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Tom Brady Says Today’s Players Are Soft, Unlike In His Day

MIAMI, FLORIDA - NOVEMBER 17: Global Ambassador Tom Brady and Founder and CEO of Best Buddies International, Anthony K. Shriver are seen on stage at the 25th Annual Best Buddies Miami Gala at Ice Palace Film Studios on November 17, 2023 in Miami, Florida. (Photo by Alexander Tamargo/Getty Images for Best Buddies)
Alexander Tamargo/Getty Images for Best Buddies

I guess you'll believe Tom Brady when he says he's retired from football now, won't you? I mean, now that the game has turned into a haven for weak, ignorant, fear-gripped candy-asses, why would the last great defender of the good old days stoop to give it another go? The good old days in this case being, of course, 2022.

In a chat with his fellow days-of-yore spokesman Stephen A. Smith, Brady ripped the players, coaches, schemes, owners (of which he is one), and the general dearth of violent psychopaths, authoritarian martinets, and blithely uncaring plutocrats who made the game so much better when he played it 11 months ago.

“I think the coaching isn’t as good as it was,” Brady told Smith on slightly grainy video that caused us to wonder if this wasn't shot in 1950s low-def splendor. “I don’t think the development of young players is as good as it was. I don’t think the schemes are as good as they were. The rules have allowed a lot of bad habits to get into the actual performance of the game. So I just think the product in my opinion is less than what it’s been.”

Now let's extrapolate here a moment. Is he longing for his old high school coach, Tom MacKenzie, who has said he thought Brady was "slow as molasses" and encased in "baby fat"? Is this a paean to the cuddly effervescence of former Michigan coach Lloyd Carr? Is he lefthandedly acknowledging that Bill Belichick wasn't such a platinum-plated bastard after all? Or is he saying that Belichick's bastardy was actually educational and even therapeutic? I think we know the answer—there will be a purposely telegenic hug between the two in our near future. Or more likely, they'll just wave at each other from across the room because a hug is namby, let alone pamby.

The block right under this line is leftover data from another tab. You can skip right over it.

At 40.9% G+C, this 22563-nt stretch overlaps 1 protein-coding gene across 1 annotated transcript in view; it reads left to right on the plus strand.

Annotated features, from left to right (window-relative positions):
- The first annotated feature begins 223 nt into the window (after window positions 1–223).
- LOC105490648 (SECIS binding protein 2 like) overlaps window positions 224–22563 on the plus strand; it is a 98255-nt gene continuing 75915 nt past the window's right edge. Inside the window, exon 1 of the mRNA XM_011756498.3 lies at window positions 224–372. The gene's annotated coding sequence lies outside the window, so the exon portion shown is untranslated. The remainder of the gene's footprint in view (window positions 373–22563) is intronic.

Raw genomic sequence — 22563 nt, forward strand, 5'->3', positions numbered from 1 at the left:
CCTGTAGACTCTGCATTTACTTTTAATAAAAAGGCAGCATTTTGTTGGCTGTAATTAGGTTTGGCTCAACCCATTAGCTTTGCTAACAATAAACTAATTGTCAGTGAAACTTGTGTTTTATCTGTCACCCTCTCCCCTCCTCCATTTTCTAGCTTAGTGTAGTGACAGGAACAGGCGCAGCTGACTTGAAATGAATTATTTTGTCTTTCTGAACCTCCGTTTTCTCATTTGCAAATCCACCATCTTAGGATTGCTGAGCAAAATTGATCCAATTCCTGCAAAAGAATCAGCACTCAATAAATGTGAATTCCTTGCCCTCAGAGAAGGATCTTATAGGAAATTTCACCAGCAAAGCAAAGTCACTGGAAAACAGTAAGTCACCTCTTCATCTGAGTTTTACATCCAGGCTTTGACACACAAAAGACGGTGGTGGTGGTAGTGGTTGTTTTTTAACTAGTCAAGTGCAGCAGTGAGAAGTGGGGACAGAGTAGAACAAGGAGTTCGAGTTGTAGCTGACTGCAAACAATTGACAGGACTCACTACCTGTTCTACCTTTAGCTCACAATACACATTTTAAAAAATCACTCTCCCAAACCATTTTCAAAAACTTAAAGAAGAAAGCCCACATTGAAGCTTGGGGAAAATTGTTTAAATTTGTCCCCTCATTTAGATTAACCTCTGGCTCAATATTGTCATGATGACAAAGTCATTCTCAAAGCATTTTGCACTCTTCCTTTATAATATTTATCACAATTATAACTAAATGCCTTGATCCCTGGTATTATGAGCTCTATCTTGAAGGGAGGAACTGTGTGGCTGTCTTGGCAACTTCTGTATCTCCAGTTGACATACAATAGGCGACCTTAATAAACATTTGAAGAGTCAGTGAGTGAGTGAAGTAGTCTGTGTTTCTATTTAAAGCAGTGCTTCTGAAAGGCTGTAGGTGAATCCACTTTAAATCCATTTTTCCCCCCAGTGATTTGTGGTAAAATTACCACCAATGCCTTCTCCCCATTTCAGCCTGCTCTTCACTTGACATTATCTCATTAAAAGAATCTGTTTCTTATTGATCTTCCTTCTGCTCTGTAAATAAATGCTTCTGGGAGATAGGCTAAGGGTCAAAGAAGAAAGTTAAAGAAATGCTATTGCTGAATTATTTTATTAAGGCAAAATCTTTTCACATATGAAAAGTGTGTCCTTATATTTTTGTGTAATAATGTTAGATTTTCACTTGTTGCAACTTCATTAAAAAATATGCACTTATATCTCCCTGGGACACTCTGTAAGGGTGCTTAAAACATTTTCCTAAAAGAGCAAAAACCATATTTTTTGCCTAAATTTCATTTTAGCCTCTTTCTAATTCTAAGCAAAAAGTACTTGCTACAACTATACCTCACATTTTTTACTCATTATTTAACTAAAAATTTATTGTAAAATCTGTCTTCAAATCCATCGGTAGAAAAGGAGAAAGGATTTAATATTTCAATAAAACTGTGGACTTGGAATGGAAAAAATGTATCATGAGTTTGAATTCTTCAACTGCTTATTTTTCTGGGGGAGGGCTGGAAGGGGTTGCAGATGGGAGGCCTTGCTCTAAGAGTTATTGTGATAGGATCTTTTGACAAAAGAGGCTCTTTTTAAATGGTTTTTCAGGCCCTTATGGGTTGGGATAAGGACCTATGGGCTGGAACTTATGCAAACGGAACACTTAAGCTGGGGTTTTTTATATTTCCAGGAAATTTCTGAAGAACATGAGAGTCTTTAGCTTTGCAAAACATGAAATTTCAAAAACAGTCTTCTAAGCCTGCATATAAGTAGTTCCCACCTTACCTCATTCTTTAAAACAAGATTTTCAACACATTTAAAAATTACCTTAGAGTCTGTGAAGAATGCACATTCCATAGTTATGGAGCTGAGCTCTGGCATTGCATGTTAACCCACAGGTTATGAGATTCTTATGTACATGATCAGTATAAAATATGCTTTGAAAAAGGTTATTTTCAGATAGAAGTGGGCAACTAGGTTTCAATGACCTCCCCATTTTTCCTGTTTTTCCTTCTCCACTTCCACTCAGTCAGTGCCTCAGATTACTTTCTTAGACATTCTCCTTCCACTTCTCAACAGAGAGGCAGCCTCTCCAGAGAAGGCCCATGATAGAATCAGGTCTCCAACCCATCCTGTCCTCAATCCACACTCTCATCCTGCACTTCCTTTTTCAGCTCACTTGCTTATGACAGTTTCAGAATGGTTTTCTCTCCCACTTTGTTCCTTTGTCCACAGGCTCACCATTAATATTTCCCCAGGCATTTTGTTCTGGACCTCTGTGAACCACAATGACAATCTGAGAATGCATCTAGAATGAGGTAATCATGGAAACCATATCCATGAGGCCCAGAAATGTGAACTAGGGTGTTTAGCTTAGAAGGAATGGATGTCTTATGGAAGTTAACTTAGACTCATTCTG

Brady then stumped for more injuries, or at least more players capable of inflicting them, in order to instill greater survival instincts in their targets, to yank the game back from its shamelessly less-suicidal safer-yet-still-insane path to the days when concussions were currency.

“I look at a lot of players like Ray Lewis and Rodney Harrison and Ronnie Lott and guys that impacted the game in a certain way—and every hit they would have made would have been a penalty,” Brady said with blandly delivered contempt. “You hear coaches complaining about their own player being tackled and not necessarily—why don’t they talk to their player about how to protect himself? We used to work on the fundamentals of those things all the time. Now they’re trying to be regulated all the time.”

Ahh yes, strength through injuries. It's a shame really that Brady was wearing an off-brand San Francisco Giants hat in the interview to hide his Dick Butkus crew cut. But again he is saluting his sworn bete noire Belichick for not coddling employees by teaching them the virtues of being OYOOT: On. Your. Own. Out. There.